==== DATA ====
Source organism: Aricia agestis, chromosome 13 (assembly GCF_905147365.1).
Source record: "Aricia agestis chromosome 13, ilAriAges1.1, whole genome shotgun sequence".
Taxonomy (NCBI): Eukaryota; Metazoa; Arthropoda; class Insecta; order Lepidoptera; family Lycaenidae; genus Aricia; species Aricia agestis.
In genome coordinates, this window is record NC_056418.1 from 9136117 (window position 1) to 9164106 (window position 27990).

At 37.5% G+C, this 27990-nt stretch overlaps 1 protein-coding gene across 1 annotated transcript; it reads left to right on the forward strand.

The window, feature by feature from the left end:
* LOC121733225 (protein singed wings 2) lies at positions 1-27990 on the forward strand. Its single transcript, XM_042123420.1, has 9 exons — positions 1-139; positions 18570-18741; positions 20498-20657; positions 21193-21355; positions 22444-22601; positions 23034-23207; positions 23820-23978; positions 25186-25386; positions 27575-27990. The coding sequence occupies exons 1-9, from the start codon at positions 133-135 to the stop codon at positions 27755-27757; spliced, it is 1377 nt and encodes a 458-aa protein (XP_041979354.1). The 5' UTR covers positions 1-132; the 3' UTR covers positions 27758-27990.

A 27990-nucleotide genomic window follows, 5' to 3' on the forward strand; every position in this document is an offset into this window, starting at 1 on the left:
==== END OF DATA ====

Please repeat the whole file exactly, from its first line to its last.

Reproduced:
Source organism: Aricia agestis, chromosome 13 (assembly GCF_905147365.1).
Source record: "Aricia agestis chromosome 13, ilAriAges1.1, whole genome shotgun sequence".
Taxonomy (NCBI): Eukaryota; Metazoa; Arthropoda; class Insecta; order Lepidoptera; family Lycaenidae; genus Aricia; species Aricia agestis.
In genome coordinates, this window is record NC_056418.1 from 9136117 (window position 1) to 9164106 (window position 27990).

At 37.5% G+C, this 27990-nt stretch overlaps 1 protein-coding gene across 1 annotated transcript; it reads left to right on the forward strand.

The window, feature by feature from the left end:
* LOC121733225 (protein singed wings 2) lies at positions 1-27990 on the forward strand. Its single transcript, XM_042123420.1, has 9 exons — positions 1-139; positions 18570-18741; positions 20498-20657; positions 21193-21355; positions 22444-22601; positions 23034-23207; positions 23820-23978; positions 25186-25386; positions 27575-27990. The coding sequence occupies exons 1-9, from the start codon at positions 133-135 to the stop codon at positions 27755-27757; spliced, it is 1377 nt and encodes a 458-aa protein (XP_041979354.1). The 5' UTR covers positions 1-132; the 3' UTR covers positions 27758-27990.

A 27990-nucleotide genomic window follows, 5' to 3' on the forward strand; every position in this document is an offset into this window, starting at 1 on the left: